Some thought should now be given to the information that has been collected. This should lead to a list of needs which should be translated into objectives. For example:
- to improve the relationship between the siblings
- to reduce the level of drug taking in the family.
At this stage there should be no mention of services, as children’s needs can be met in a variety of ways.
Having identified needs and objectives, the Children and Families Team should now consider how to meet them. They should think about:
- specialist services available
- their own skills and abilities
- resources in the family
- universal resources.
These are then used to formulate an action plan.
In some cases the situation is more complex and even though an initial assessment has been completed it is still unclear what should happen next. If this is the case, a core or specialist assessment is required.
How to do it
It is important for the social worker and others involved in the assessment to link services to the child’s needs. They must be clear with the service provider about what they want the provider to do and achieve.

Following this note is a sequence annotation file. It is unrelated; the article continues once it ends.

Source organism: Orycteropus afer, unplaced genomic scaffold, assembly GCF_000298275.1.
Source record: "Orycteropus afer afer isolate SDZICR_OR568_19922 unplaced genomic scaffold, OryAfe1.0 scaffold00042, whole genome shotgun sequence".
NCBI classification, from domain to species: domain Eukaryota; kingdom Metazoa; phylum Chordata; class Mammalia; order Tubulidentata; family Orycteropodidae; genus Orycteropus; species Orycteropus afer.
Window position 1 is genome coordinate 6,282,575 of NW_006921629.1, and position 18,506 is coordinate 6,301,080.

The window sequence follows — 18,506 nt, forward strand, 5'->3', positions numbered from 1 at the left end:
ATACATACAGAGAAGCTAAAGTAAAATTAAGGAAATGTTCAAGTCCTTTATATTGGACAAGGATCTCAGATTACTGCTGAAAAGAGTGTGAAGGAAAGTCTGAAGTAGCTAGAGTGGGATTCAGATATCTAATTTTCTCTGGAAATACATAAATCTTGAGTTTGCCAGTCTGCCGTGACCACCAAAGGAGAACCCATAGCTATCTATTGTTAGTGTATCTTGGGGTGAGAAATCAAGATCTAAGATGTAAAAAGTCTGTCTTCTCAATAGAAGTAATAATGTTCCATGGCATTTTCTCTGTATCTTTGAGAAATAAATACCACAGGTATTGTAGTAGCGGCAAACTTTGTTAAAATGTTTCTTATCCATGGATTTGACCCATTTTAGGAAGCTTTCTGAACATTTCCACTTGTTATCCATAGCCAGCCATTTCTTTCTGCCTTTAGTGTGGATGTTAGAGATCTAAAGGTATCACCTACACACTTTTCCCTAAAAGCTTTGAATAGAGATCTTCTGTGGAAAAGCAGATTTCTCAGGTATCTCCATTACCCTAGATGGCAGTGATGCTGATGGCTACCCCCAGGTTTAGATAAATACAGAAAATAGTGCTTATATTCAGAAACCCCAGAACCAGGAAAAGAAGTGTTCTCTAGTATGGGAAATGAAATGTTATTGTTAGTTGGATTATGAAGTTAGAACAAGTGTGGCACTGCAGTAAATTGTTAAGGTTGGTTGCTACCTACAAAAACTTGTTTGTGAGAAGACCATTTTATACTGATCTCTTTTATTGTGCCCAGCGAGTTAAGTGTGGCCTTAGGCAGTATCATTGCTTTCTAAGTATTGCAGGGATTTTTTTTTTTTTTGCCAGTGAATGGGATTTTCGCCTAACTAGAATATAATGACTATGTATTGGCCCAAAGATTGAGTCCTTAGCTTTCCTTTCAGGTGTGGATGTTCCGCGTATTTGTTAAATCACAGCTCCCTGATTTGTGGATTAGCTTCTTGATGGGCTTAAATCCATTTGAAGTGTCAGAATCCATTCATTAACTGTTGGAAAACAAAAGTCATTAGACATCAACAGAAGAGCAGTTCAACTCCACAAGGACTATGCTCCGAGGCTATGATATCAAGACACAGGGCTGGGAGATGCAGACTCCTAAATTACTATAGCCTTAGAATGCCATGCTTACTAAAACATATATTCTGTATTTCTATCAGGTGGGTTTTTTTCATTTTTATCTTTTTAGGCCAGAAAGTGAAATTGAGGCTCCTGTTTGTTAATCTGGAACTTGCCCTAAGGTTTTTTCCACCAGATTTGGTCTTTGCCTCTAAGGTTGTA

Lessons from research
Research by Dartington Social Research Unit (DSRU) led to a series of needs-led practice tools; they found that there was often lack of clarity and confusion about the best way to identify, predict and measure a child’s developmental needs. See www.commonlanguage.org.uk
Recent studies of family support services show that some children in need are refused help, or do not come forward for help, while others have their cases closed despite obviously impaired health or development. This may be due to:
- lack of service availability or resource limitations
- the family’s prior involvement (established cases get more support)
- the method of referral (professional referrals get more attention than self-referrals)
- the family’s culture, knowledge of provision and fear of stigma.
Prevention services (before situations deteriorate to crisis point) need to be intensive and long-lasting to be effective, and may at times feel intrusive, but produce better outcomes than brief bursts of activity. See Bullock R and Little M: The contribution of Children’s Services to the Protection of Children in Browne K (ed): Early Prediction and Prevention of Child Abuse: A Handbook (2002).
See also www.dartington.org.uk